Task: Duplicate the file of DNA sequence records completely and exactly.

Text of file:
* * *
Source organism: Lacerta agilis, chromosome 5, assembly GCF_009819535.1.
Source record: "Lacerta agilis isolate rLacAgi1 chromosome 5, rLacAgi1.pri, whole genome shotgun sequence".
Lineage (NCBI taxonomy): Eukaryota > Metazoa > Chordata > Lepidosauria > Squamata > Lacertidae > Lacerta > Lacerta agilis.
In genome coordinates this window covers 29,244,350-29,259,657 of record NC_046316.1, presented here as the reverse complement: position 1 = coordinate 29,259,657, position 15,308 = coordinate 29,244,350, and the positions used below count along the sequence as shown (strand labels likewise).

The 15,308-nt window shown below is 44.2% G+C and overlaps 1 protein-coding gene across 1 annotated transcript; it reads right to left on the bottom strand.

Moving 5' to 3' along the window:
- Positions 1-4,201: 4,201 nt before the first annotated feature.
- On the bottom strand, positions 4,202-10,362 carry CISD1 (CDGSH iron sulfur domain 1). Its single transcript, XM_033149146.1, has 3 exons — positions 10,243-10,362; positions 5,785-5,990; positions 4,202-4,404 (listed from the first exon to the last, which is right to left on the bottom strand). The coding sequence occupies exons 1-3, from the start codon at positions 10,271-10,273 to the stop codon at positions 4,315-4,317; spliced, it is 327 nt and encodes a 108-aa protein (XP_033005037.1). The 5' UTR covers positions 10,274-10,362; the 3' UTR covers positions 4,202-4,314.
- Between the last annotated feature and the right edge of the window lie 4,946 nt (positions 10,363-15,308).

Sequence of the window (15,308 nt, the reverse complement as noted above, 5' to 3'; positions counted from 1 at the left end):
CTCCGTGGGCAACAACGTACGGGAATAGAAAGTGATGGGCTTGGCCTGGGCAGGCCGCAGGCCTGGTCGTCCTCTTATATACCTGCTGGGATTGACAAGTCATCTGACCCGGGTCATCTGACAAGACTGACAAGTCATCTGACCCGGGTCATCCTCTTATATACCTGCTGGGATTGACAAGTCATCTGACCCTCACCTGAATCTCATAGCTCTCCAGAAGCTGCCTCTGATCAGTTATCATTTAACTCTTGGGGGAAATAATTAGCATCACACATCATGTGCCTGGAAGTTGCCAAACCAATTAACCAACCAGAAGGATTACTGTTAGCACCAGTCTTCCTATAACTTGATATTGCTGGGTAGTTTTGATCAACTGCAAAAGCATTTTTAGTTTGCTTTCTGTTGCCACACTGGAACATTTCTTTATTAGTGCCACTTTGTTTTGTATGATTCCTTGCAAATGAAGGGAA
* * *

Source organism: Lacerta agilis, chromosome 5, assembly GCF_009819535.1.
Source record: "Lacerta agilis isolate rLacAgi1 chromosome 5, rLacAgi1.pri, whole genome shotgun sequence".
Lineage (NCBI taxonomy): Eukaryota > Metazoa > Chordata > Lepidosauria > Squamata > Lacertidae > Lacerta > Lacerta agilis.
In genome coordinates this window covers 29,244,350-29,259,657 of record NC_046316.1, presented here as the reverse complement: position 1 = coordinate 29,259,657, position 15,308 = coordinate 29,244,350, and the positions used below count along the sequence as shown (strand labels likewise).

The 15,308-nt window shown below is 44.2% G+C and overlaps 1 protein-coding gene across 1 annotated transcript; it reads right to left on the bottom strand.

Moving 5' to 3' along the window:
- Positions 1-4,201: 4,201 nt before the first annotated feature.
- On the bottom strand, positions 4,202-10,362 carry CISD1 (CDGSH iron sulfur domain 1). Its single transcript, XM_033149146.1, has 3 exons — positions 10,243-10,362; positions 5,785-5,990; positions 4,202-4,404 (listed from the first exon to the last, which is right to left on the bottom strand). The coding sequence occupies exons 1-3, from the start codon at positions 10,271-10,273 to the stop codon at positions 4,315-4,317; spliced, it is 327 nt and encodes a 108-aa protein (XP_033005037.1). The 5' UTR covers positions 10,274-10,362; the 3' UTR covers positions 4,202-4,314.
- Between the last annotated feature and the right edge of the window lie 4,946 nt (positions 10,363-15,308).

Sequence of the window (15,308 nt, the reverse complement as noted above, 5' to 3'; positions counted from 1 at the left end):
CTCCGTGGGCAACAACGTACGGGAATAGAAAGTGATGGGCTTGGCCTGGGCAGGCCGCAGGCCTGGTCGTCCTCTTATATACCTGCTGGGATTGACAAGTCATCTGACCCGGGTCATCTGACAAGACTGACAAGTCATCTGACCCGGGTCATCCTCTTATATACCTGCTGGGATTGACAAGTCATCTGACCCTCACCTGAATCTCATAGCTCTCCAGAAGCTGCCTCTGATCAGTTATCATTTAACTCTTGGGGGAAATAATTAGCATCACACATCATGTGCCTGGAAGTTGCCAAACCAATTAACCAACCAGAAGGATTACTGTTAGCACCAGTCTTCCTATAACTTGATATTGCTGGGTAGTTTTGATCAACTGCAAAAGCATTTTTAGTTTGCTTTCTGTTGCCACACTGGAACATTTCTTTATTAGTGCCACTTTGTTTTGTATGATTCCTTGCAAATGAAGGGAA